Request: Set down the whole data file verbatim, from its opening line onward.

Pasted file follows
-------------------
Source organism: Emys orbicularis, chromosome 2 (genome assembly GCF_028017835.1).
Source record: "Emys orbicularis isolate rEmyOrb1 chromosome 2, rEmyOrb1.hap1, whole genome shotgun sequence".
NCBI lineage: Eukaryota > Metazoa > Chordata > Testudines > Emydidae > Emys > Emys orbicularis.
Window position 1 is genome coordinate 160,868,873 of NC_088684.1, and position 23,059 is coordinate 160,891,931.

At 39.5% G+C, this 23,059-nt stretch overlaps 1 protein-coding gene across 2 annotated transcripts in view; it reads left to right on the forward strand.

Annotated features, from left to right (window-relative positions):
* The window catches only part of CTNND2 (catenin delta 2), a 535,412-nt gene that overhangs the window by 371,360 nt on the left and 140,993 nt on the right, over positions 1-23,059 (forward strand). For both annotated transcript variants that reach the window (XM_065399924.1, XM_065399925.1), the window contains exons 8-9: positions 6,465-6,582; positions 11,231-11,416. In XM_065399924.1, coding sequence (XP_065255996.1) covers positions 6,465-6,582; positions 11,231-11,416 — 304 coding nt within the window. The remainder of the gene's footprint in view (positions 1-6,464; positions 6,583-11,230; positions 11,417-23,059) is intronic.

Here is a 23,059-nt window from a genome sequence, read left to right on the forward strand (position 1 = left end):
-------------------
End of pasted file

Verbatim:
Source organism: Emys orbicularis, chromosome 2 (genome assembly GCF_028017835.1).
Source record: "Emys orbicularis isolate rEmyOrb1 chromosome 2, rEmyOrb1.hap1, whole genome shotgun sequence".
NCBI lineage: Eukaryota > Metazoa > Chordata > Testudines > Emydidae > Emys > Emys orbicularis.
Window position 1 is genome coordinate 160,868,873 of NC_088684.1, and position 23,059 is coordinate 160,891,931.

At 39.5% G+C, this 23,059-nt stretch overlaps 1 protein-coding gene across 2 annotated transcripts in view; it reads left to right on the forward strand.

Annotated features, from left to right (window-relative positions):
* The window catches only part of CTNND2 (catenin delta 2), a 535,412-nt gene that overhangs the window by 371,360 nt on the left and 140,993 nt on the right, over positions 1-23,059 (forward strand). For both annotated transcript variants that reach the window (XM_065399924.1, XM_065399925.1), the window contains exons 8-9: positions 6,465-6,582; positions 11,231-11,416. In XM_065399924.1, coding sequence (XP_065255996.1) covers positions 6,465-6,582; positions 11,231-11,416 — 304 coding nt within the window. The remainder of the gene's footprint in view (positions 1-6,464; positions 6,583-11,230; positions 11,417-23,059) is intronic.

Here is a 23,059-nt window from a genome sequence, read left to right on the forward strand (position 1 = left end):